The skull ring is pretty sweet. Totally worth the gargantuan effort to reach the requisite number of tickets. Sure, we went over that amount 5-fold and we had to engage in an extended conversation with the stoned boy about the DC Universe, the polar bear challenge, and his home town. But we learned an important lesson about team work and having a goal and celebrating the small milestones along the way.
April 26, 2016 8 Comments
Not sure what #MicroblogMondays is? Read the inaugural post which explains the idea and how you can participate too.
We are in the middle of Pesach. This is my hardest holiday. I am really bad at giving things up. I can’t stop thinking about the bread and pasta that I’m not allowed to eat for 8 days.
It’s just 8 days. There are plenty of things that I don’t eat 8 days in a row, and it never feels like a hardship. An artichoke, for instance. I haven’t had an artichoke in the last 8 days, and you don’t see me wringing my hands over it. But tell me that I’m not allowed to have an artichoke for 8 days and all I will think about are artichokes 24/7.
Would you rather give up a food item for 8 days or have to eat an undesirable food item 8 days in a row?
Are you also doing #MicroblogMondays? Add your link below. The list will be open until Tuesday morning. Link to the post itself, not your blog URL. (Don’t know what that means? Please read the three rules on this post to understand the difference between a permalink to a post and a blog’s main URL.) Only personal blogs can be added to the list. I will remove any posts that are connected to businesses or are sponsored posts.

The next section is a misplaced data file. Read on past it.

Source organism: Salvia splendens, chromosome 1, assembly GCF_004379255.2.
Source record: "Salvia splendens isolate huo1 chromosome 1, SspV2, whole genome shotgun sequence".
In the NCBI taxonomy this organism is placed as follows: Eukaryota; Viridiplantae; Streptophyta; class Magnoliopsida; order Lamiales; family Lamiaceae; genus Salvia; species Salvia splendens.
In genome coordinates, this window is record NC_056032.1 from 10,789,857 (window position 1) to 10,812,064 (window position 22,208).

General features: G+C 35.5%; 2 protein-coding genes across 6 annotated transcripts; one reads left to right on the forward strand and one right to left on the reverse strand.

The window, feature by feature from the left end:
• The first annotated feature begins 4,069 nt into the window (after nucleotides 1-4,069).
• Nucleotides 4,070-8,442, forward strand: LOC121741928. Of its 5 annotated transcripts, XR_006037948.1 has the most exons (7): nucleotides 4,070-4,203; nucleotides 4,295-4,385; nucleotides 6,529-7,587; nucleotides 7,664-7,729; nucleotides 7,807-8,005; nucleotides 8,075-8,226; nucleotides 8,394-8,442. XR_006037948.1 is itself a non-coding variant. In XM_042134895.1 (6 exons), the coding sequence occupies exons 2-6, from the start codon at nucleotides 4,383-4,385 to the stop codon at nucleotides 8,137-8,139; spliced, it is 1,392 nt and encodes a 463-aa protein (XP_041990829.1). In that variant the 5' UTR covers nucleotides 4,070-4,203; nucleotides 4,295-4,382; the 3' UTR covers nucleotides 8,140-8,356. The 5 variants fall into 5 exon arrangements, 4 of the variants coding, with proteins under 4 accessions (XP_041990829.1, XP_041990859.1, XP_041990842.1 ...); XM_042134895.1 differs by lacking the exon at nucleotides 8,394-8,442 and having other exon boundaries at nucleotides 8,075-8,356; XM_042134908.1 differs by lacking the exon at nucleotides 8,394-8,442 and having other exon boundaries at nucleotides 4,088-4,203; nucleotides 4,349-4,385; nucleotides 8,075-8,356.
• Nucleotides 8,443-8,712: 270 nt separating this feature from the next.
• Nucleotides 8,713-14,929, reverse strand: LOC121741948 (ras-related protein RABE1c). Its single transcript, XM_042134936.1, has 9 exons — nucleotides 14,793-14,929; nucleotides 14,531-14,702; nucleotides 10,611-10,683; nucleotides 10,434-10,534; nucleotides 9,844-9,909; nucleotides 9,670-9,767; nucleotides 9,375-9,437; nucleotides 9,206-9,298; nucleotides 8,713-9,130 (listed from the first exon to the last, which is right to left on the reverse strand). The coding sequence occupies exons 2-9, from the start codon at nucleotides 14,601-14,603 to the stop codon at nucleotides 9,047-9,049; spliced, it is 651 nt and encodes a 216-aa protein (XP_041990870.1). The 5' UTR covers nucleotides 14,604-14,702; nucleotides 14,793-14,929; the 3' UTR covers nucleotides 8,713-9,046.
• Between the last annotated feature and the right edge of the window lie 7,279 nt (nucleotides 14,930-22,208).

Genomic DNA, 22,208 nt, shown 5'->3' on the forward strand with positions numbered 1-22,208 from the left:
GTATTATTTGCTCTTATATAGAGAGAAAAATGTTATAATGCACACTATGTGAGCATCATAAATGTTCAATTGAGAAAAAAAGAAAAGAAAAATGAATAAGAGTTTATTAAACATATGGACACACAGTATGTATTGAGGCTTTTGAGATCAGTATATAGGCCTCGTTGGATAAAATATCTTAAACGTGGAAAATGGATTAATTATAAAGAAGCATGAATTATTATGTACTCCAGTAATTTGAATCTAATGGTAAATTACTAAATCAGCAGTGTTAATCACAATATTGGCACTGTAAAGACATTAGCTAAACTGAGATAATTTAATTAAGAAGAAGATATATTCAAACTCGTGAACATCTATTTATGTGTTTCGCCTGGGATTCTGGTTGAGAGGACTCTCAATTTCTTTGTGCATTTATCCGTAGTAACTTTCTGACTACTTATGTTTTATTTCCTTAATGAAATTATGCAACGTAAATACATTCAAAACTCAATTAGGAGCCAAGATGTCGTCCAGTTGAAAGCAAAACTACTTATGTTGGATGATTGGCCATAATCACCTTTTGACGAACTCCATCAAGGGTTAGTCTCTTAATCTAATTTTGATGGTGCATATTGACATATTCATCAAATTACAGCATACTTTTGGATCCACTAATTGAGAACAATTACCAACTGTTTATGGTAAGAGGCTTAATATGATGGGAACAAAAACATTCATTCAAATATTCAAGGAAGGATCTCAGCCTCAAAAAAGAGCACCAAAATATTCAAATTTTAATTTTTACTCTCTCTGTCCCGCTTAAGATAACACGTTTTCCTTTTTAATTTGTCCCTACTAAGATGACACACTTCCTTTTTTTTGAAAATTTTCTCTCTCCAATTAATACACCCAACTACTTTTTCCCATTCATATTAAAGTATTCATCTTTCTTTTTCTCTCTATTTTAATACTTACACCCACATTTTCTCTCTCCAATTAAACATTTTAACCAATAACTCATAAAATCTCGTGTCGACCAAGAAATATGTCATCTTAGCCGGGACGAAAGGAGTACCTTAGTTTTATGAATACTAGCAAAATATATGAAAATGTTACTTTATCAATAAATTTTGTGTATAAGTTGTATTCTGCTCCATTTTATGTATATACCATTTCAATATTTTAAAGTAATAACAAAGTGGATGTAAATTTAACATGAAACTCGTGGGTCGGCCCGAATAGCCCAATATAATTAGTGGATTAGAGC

April 25, 2016 28 Comments
Though I’m usually a pick-whatever-is-there person, this year I decided to call ahead to the kosher butcher and put in my order for the seder so Josh could run in and pick it up for me. “Small order,” he commented after he wrote it all down. What was he talking about? I bought meat for 12 people despite the fact that some of us are vegetarians and won’t be eating it. It was certainly more meat that I purchase on an average day.
“I’m only hosting one seder,” I explained. “My cousin is hosting the other one.”
“Oh,” is all he said in response.
Later that week, Josh went to pick up the order, and when he dropped it off at home, he said that when he started to say my name, the butcher said, “Oh, yeah, the small order.” He went back into their refrigerators to get it.
“What is he talking about? It’s a totally normal order for 12 people. And we’re having vegetarian dishes and a bunch of side dishes…”
“Mel, he’s used to big orders from big families.”
It didn’t occur to me until that moment that he was making a comment on our family size. That it wasn’t the amount of meat or the fact that some of us are vegetarians. He was commenting on the fact that in a community where a couple brings 10 people to the seder table before they start adding in their extended family and friends, we have two children. Small family. Small order.
I couldn’t stop thinking about that the entire time I cooked. That tiny comment wiggled under my skin.
How we look to others from the outside. How we know a different story from the inside.